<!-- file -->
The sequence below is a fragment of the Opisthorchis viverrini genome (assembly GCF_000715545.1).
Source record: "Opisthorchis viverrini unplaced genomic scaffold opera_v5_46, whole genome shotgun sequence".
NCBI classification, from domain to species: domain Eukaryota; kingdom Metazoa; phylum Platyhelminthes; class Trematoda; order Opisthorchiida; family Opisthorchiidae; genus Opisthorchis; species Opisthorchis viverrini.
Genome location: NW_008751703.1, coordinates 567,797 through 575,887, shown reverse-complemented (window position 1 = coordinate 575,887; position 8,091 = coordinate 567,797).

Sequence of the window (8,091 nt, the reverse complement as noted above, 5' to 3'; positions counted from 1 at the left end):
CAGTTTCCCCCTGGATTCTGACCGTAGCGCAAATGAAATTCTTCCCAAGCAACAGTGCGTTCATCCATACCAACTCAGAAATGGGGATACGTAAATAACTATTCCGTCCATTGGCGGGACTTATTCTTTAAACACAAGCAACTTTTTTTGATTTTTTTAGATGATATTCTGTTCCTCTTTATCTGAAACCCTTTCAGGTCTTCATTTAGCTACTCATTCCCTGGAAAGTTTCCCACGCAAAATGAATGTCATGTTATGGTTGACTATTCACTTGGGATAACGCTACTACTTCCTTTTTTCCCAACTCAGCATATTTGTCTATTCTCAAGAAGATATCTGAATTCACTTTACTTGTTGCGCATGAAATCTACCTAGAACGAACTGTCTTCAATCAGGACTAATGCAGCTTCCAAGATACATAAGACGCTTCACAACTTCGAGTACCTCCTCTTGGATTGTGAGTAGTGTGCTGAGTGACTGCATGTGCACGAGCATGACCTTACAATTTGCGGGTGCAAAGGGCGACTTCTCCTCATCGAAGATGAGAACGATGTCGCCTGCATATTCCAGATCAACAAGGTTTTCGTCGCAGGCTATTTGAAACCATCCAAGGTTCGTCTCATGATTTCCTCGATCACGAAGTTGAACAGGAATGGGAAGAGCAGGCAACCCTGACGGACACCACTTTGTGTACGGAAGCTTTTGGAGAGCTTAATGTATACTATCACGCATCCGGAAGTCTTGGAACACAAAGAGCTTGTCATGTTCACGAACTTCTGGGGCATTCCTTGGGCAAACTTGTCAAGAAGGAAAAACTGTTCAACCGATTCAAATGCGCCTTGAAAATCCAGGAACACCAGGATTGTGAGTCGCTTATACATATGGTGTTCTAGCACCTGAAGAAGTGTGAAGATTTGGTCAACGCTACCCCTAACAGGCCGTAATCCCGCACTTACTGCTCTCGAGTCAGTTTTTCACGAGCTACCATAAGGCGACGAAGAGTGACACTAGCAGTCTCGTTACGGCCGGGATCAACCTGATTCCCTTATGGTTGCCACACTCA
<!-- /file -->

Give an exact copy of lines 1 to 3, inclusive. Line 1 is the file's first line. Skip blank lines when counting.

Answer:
The sequence below is a fragment of the Opisthorchis viverrini genome (assembly GCF_000715545.1).
Source record: "Opisthorchis viverrini unplaced genomic scaffold opera_v5_46, whole genome shotgun sequence".
NCBI classification, from domain to species: domain Eukaryota; kingdom Metazoa; phylum Platyhelminthes; class Trematoda; order Opisthorchiida; family Opisthorchiidae; genus Opisthorchis; species Opisthorchis viverrini.